Curious formations is the result of a 6 month residency exploring Biddulph Grange Gardens encompassing a live lava performance and two new temporary sculptures.
The two large geometric forms (shown above) sit outside the Geological Gallery which was designed by James Batemen in the 1860’s. The gallery encapsulates his intertwined believe system, as embedded in the walls is a rock strata and a collection of fossils which are chronologically displayed correctly but labelled within the severn days of creation.
The site responsive sculptures are an ode to feldspar, a crystal that is found in many rocks in the Gallery. From the ‘Is it Magma’ research; where I explored how to use molten rock as a sculptural material. I became aware of how to define a rock. Rock identification involves cutting a thin section and observing the sample under a petrographic microscope. Petrographic microscopes contain cross polarising filters which facilitate the user to see different coloured crystal formations. These formations are compared against an identification chart and thus the rock can be defined and catalogued. The windows of the sculptures hosts polarised filters causing light to diffract, creating a similar effect to viewing rock samples under a microscope. This effect can only be experienced if a viewer is standing inside and looking across to the other crystal.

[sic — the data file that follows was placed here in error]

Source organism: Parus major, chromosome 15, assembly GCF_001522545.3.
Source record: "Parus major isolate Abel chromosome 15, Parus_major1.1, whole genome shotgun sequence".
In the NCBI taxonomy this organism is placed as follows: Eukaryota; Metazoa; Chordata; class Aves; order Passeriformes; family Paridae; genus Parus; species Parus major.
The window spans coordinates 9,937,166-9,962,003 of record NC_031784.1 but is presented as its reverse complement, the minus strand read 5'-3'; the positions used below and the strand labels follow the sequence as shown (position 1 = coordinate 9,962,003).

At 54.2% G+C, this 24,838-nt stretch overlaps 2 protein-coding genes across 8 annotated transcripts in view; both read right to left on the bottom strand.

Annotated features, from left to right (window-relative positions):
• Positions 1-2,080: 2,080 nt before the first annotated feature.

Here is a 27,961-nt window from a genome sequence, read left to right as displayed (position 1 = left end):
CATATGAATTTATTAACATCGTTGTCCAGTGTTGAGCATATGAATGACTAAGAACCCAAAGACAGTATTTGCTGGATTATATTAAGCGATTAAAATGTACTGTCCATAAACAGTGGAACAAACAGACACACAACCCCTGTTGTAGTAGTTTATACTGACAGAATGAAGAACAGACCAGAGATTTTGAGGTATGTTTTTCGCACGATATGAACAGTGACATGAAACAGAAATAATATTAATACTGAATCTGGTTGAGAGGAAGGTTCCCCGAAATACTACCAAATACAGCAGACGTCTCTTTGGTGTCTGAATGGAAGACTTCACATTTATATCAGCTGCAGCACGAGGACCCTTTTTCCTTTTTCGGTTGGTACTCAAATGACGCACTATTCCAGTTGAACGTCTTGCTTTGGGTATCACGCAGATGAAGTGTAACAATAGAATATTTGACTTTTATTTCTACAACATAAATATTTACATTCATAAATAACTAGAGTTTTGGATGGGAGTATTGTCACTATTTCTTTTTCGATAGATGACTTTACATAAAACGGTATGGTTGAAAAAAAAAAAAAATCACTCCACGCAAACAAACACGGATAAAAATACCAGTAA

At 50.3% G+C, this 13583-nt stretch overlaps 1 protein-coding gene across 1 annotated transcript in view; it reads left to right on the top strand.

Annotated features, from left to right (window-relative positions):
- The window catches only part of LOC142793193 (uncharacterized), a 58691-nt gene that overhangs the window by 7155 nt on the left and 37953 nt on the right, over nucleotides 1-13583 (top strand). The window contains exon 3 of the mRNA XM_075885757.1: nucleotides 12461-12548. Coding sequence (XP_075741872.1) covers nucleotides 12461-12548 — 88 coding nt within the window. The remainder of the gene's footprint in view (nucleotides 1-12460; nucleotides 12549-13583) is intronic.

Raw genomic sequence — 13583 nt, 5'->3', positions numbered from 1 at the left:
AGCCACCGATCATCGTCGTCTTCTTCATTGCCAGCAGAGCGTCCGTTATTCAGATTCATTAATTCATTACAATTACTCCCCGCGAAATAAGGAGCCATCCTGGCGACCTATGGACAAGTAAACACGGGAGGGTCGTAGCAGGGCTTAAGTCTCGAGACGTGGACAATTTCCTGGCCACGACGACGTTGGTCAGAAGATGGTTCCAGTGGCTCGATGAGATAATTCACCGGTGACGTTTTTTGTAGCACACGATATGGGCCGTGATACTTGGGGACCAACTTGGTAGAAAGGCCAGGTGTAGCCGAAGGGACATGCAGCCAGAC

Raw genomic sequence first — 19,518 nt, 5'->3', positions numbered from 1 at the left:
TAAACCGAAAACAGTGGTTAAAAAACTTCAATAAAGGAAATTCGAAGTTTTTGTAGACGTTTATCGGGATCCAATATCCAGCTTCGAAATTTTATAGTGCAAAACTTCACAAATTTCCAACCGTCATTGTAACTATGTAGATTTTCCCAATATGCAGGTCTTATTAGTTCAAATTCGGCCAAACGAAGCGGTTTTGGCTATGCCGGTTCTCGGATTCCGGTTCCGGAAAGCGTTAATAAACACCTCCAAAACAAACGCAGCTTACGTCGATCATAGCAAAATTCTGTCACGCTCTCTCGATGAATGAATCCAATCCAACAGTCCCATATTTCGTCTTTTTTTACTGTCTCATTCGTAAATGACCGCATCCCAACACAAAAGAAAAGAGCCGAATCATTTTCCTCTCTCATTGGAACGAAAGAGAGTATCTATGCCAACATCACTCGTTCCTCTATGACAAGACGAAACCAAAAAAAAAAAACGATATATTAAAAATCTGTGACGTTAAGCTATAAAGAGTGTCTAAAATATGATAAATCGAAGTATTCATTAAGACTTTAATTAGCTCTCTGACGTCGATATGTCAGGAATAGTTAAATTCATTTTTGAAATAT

Curious Formations looks to disseminate our current understanding of evolution and habitat. And celebrate forgotten interpretations of trying to understand the unknown.
Curious Formations Exhibition Catalogue